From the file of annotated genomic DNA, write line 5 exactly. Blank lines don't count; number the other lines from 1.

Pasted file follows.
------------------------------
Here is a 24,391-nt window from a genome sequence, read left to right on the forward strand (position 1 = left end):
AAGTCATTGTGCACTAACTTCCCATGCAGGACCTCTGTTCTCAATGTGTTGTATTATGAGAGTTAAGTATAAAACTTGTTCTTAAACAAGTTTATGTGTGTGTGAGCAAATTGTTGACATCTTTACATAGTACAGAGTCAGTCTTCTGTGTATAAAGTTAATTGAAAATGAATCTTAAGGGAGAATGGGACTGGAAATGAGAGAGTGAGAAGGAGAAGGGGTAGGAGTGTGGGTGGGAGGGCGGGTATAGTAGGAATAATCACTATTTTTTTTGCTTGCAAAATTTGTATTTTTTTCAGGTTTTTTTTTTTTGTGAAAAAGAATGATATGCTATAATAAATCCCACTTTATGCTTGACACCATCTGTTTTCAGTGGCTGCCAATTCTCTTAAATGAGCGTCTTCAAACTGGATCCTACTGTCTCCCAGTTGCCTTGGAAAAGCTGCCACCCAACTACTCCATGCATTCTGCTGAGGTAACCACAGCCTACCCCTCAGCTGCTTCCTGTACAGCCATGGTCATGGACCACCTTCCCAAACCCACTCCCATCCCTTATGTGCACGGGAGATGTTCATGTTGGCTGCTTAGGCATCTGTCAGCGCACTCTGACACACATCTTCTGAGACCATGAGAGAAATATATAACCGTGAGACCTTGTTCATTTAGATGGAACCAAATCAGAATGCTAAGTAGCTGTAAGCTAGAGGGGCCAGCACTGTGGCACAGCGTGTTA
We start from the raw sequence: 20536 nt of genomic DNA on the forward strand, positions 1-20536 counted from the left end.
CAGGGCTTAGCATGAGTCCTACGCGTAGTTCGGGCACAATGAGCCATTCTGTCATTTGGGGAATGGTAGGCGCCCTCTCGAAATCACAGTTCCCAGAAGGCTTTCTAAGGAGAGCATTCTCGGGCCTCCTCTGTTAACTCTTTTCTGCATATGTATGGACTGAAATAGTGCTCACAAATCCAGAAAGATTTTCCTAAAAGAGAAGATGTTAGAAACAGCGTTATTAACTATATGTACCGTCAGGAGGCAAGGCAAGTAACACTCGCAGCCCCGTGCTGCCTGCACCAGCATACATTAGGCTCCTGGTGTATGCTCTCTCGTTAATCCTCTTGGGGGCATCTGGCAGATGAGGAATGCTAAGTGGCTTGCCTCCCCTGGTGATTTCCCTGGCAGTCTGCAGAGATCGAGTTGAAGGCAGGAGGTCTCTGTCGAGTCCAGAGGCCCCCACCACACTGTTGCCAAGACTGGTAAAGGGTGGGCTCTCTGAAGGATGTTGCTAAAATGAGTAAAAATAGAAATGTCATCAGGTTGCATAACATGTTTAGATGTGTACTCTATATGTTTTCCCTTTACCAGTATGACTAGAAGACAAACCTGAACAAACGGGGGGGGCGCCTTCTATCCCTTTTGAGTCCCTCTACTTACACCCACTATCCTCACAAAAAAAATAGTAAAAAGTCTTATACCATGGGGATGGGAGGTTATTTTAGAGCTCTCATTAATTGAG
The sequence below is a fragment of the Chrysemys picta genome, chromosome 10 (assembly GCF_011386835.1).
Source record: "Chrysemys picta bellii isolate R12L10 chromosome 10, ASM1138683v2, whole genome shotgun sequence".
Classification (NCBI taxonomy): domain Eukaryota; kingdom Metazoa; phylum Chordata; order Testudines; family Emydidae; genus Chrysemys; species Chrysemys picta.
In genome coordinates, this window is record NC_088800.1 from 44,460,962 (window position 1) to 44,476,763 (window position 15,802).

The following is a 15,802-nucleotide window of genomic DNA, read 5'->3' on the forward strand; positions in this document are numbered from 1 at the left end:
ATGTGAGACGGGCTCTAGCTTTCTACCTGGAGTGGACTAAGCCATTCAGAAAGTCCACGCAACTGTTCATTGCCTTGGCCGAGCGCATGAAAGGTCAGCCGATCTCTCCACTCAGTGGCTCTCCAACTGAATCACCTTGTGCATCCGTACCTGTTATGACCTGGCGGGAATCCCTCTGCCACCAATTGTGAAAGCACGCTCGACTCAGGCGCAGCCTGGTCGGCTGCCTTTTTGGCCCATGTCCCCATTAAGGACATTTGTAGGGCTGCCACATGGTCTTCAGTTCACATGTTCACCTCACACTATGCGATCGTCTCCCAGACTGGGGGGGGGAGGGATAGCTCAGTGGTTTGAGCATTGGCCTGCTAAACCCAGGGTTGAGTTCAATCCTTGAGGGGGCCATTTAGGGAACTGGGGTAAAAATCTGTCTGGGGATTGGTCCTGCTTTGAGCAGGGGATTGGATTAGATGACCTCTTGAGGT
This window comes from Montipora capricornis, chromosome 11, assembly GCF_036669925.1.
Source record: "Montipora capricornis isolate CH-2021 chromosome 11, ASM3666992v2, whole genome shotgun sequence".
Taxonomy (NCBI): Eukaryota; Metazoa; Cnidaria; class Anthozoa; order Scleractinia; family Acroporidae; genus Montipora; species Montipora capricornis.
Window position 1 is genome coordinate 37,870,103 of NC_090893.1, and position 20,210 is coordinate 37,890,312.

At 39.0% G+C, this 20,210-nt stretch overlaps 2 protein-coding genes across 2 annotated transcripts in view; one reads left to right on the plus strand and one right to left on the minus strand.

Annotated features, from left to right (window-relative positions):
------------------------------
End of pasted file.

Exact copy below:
The sequence below is a fragment of the Chrysemys picta genome, chromosome 10 (assembly GCF_011386835.1).